The new year marks a fresh beginning, even if only on our calendars, yet this year feels very different. Everyone has felt the effects of the pandemic, many with great sacrifice and sadness, and this past year has certainly made me rather reflective.
Being locked down at home has got me thinking back to the best days of my life, a striking number of which I realised have in recent years been in Africa, with family and friends: proposing to my wife in the Serengeti; racing my children down Namibia’s giant, red dunes; watching my son’s excitement on catching his first fish on the Zambezi; and dancing under the stars with friends on my 50th birthday (that’s us in the photo at the bottom). The list could go on and on.
Bumping through the bush on 4×4 adventures, and laughing, chatting and relaxing are common to all my Africa memories, but at their heart is a great chunk of time with the people I love the most. That is the real privilege.
After a hard year, I’m finally starting to plan ahead for another Africa adventure: I cannot wait to be back in the wilderness with friends. These trips are truly good for the soul and I commend them to everyone.
Check out the ‘Escape with your Inner Circle’ piece below for some fantastic exclusive use locations in Africa – they are truly magical places to stay.
Zambian Cheetah Cheer
Athletic and sleek, cheetahs are a thrilling sight on safari, posed photogenically on boulders or displaying their astonishing hunting speed. A species described as ‘vulnerable’ on the IUCN Red List, fewer than 6,700 cheetahs remain in Africa today and conservation efforts are essential to protect them. They now occur across only a fraction of their historic range and face extreme challenges from human-wildlife conflict, the illegal pet and fur trade and habitat loss.
Cheetahs are naturally solitary and nomadic, roaming widely and requiring large areas of connected habitat for their survival. Three quarters of their current range covers unprotected lands, which has caused populations to fragment, putting their future at risk. Protected wilderness areas are very important for the survival of the species, which makes news of their return to north-eastern Zambia for the first time in a century a cause for great celebration.
Arriving in the Bangweulu Wetlands just in time for Christmas, three male cheetahs were successfully translocated from three separate parks in South Africa – Mountain Zebra National Park in the Eastern Cape, Rogge Cloof in the Northern Cape, and Welgevonden in Limpopo – as part of a phased reintroduction of cheetahs to the area under the auspices of the NGO African Parks. Over the coming year, females will be moved into the area in the hope of establishing a healthy breeding population.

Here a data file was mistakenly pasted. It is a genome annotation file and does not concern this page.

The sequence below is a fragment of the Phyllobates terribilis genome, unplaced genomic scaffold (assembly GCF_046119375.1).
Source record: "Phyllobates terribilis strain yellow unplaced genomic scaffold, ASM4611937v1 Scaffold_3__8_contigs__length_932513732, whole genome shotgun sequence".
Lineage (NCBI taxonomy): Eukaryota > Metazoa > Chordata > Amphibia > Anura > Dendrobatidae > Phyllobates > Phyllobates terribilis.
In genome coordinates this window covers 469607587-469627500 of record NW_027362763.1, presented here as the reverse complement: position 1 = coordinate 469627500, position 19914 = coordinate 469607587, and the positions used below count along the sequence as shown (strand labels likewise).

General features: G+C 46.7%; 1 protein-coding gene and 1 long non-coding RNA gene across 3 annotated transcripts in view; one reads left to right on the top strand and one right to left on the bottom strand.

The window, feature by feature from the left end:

The new arrivals in Zambia were initially released into large, temporary enclosures for acclimatisation, before being fitted with tracking collars to enable their long-term monitoring. The cats will ultimately be free to roam Bangweulu’s protected plains, hunting the region’s thousands of endemic black lechwe.
African Parks’ initiatives with local communities in this region have led to a dramatic decline in poaching and a steady increase in wildlife. This cheetah reintroduction is another significant step in restoring the wildlife diversity of Bangweulu while also helping to secure the long-term survival of this species.
It’s also exciting news for wildlife enthusiasts who can stay on the edge of this watery wilderness at Shoebill Island Camp – perhaps combining a fly-in trip to Bangweulu with the game-rich Luangwa Valley.
If tracking cheetah is on your safari wish list, do check out Expert Africa’s top spots on the continent for cheetah sightings, on our website’s dedicated cheetah page.
Travel Ban? Best Plan Ahead!
Every country is experiencing the pandemic in a different way and many of us simply cannot travel to Africa now. However, most of Expert Africa’s trips are planned six to twelve months ahead, so many of our travellers are doing that right now: organising trips later this year, next year and as far ahead as 2024.
All of this is a welcome lifeline for our tourism and conservation partners across Africa, where our holidays are their livelihood. We hear all the time how much they’re looking forward to welcoming travellers back, and the work they are doing to ensure safe and amazing experiences for you in the future.
In 2021, our camps and lodges already have many bookings which were deferred from 2020, so space can be surprisingly tight. Securing the best arrangements in privately-guided safaris can be a challenge, though it’s never insurmountable.
Our knowledgeable team are adept at creating outstanding, memorable trips. We know the camps, wildlife areas and guides personally. Get in touch and we’ll share our knowledge and experience as we help you to plan your own best days in Africa.